Making it ever worse, we were originally designed to respond effectively to major but only occasional threats. Today’s turbo-paced, traffic-jammed, techno-powered, instant-access, cell-phone-fax-web, information-overloaded e-world is peppered with one mini-threat after another, with little time in between for all those activating hormones to abate and give our machinery a rest. Chronic stress can shrink brain cells, harden arteries, raise cholesterol and impair immune function, among many other negative effects, so it isn’t surprising that stress has emerged as a strong contributing factor to most chronic or degenerative diseases, as well as common acute illnesses like colds and flu.
But research consistently turns up glimmers of empowerment, suggesting that rather than wringing our hands over the unavoidable pressures of modern life, we have the ability to choose which story we tell ourselves about whatever is going on—i.e., to perceive with consciousness—and thereby shape our own being. This is where the power of gratitude and appreciation does its stuff.
Growth / Protection Regeneration Gap
The distribution of receptor spaces on a cell’s membrane isn’t a fixed design, but one that is constantly being revised on an “as needed” basis. If I’m chronically stressed—either because I’m being stalked by tigers daily or I’m continually perceiving situations in a negative-spin way—the consistently increased level of stress hormones circulating in my system looking for parking spaces is going to change my cells, quite literally.
The cell’s intelligence, propelling it to respond to environmental information for its own well-being and continuity, interprets an abundance of circulating stress chemicals as proof that the environment is dangerous. This in turn behooves it to generate more receptors—and more sensitive signaling “curbs”—by which it can receive and respond to this critical information, increasing the individual’s chances of surviving. To augment this survival strategy, the cell will also reduce the number and sensitivity of receptors for chemicals that trigger feelings of pleasure and contentment, since “stopping to smell the roses” in a threatening world would put an organism at serious risk.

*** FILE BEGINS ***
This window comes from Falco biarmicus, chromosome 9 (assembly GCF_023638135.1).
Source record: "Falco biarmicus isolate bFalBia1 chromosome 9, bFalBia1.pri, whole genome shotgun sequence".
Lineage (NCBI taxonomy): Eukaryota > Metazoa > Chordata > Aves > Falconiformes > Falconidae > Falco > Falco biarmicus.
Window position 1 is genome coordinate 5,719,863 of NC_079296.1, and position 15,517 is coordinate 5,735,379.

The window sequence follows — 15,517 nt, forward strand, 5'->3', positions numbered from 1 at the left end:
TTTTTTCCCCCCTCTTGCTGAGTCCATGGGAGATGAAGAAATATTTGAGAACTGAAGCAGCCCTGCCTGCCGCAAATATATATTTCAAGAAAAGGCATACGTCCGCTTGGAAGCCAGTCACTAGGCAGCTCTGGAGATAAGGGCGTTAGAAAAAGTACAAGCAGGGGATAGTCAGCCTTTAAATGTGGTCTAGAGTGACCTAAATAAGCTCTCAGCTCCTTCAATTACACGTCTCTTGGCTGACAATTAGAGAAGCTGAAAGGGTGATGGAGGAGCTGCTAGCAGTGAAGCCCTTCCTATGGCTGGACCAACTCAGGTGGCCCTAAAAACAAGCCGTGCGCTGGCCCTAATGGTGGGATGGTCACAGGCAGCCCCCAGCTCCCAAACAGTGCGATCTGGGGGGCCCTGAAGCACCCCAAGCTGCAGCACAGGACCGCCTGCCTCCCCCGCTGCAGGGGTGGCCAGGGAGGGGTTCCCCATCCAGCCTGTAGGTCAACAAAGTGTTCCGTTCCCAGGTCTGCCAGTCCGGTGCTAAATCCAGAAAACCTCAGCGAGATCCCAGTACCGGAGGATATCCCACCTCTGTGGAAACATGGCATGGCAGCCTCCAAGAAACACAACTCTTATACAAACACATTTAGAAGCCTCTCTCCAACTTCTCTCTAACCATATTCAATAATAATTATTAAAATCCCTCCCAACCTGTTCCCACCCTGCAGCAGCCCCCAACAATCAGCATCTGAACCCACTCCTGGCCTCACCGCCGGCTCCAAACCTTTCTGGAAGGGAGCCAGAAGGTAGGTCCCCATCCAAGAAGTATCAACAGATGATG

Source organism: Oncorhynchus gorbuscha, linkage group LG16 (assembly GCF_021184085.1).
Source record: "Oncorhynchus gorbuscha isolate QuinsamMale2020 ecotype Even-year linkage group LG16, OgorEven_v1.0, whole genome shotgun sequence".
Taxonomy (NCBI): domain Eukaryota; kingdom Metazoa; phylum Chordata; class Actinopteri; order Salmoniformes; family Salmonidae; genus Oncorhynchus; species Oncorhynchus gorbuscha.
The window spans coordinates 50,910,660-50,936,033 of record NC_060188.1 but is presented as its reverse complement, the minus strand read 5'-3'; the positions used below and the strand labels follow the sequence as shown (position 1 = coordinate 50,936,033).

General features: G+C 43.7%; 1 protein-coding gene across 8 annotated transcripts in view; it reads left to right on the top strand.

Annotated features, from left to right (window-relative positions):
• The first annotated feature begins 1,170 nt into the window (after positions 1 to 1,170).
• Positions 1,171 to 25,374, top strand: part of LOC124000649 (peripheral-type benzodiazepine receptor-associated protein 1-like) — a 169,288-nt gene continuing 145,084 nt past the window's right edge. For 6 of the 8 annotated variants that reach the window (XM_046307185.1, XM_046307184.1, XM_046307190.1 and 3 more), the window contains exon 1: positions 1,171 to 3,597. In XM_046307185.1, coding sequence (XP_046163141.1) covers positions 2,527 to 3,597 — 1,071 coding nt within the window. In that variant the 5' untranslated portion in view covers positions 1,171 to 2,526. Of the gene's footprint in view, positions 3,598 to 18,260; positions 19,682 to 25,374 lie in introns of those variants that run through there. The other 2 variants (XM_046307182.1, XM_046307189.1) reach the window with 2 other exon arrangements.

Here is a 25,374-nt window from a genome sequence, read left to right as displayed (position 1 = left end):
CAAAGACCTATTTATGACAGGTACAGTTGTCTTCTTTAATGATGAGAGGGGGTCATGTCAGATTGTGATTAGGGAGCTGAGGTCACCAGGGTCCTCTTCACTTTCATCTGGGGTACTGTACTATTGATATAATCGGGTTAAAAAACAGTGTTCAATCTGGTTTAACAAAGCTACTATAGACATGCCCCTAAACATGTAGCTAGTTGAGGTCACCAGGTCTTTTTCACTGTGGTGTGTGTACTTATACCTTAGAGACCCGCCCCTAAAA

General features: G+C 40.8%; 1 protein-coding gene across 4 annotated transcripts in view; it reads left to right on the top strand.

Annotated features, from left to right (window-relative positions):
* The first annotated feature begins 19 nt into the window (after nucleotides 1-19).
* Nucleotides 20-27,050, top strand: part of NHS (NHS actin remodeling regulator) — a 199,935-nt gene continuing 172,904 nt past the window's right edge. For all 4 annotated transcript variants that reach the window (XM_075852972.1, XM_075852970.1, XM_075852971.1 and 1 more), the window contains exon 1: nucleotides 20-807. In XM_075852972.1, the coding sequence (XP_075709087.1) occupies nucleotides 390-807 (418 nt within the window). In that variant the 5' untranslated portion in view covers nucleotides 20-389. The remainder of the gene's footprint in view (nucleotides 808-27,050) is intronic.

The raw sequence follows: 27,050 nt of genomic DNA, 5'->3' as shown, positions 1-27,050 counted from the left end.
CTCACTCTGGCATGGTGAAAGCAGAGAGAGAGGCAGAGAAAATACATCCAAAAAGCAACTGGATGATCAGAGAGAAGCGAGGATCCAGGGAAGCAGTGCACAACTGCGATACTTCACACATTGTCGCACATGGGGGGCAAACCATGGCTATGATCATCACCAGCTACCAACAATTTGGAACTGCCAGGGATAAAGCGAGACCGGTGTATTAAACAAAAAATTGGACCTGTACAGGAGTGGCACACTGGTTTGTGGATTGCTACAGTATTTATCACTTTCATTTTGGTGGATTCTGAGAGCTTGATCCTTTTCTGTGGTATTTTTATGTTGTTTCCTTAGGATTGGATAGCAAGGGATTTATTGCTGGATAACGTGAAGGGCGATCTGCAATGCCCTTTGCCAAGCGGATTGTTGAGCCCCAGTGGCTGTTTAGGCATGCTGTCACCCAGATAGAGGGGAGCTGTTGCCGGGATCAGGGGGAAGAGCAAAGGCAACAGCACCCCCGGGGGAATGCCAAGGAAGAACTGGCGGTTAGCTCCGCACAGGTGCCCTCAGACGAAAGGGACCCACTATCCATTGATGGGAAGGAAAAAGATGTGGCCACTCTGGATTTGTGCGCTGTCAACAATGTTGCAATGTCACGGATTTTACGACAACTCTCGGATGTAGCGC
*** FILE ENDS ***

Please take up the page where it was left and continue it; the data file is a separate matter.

Cells Are Excellent Students
Research in psychoneuroimmunology (the study of the “mind-body connection”) has given us astonishing illustrations of the power of our mind to effect “cellular instruction.” Examples include:
Subjects who developed asthma attacks after being given a harmless substance, but told it was something to which they were highly allergic.
Patients with multiple personality disorder have differing physiological profiles, depending upon which personality is active. This can include optical prescriptions, allergies and even diabetes in one personality but not others.
Patients with high cholesterol levels reduce them by 35 percent solely through daily, 15-minute “mind-clearing” sessions.
The placebo effect, while complex and subject to a variety of factors, has a long and impressive history of demonstrating the powerful role of a patient’s mind when she has expectations that a treatment will work. One study found that up to 75 percent of the effectiveness of antidepressants was due to the placebo effect rather than the treatment itself.
We are walking pharmacies, able to produce our own powerful drugs to treat everything from pain to sadness to fear. Our brains and nervous systems do not know the difference between something we imagine or something we experience “in reality.” Elite athletes have long known this, and use focused visualization to augment their physical conditioning and practice. Whatever you spend time thinking about and envisioning—regardless of whether it’s something you hope for, or something you hope against—is what you are ordering from the menu of life: This is what I’ll have, thank you.
This is the power of imagination—your neuro-endocrine system lines itself up in service to your thoughts, perceptions and intentions about yourself and about the world. With this awesome power in your service, you engage 24/7 in a nonstop dialogue with your 50 trillion brilliant cells, telling them about the world they need to adapt to. As those cells continually regenerate to make the never-ending story that is you, the question becomes: What are you instructing your 50 trillion cellular geniuses to be?
When you consciously practice presence, cultivate gratitude and focus on appreciation, you are teaching yourself to be peace. You are being the peace you seek. You are changing the world.
This article appeared in Pathways to Family Wellness magazine, Issue #29.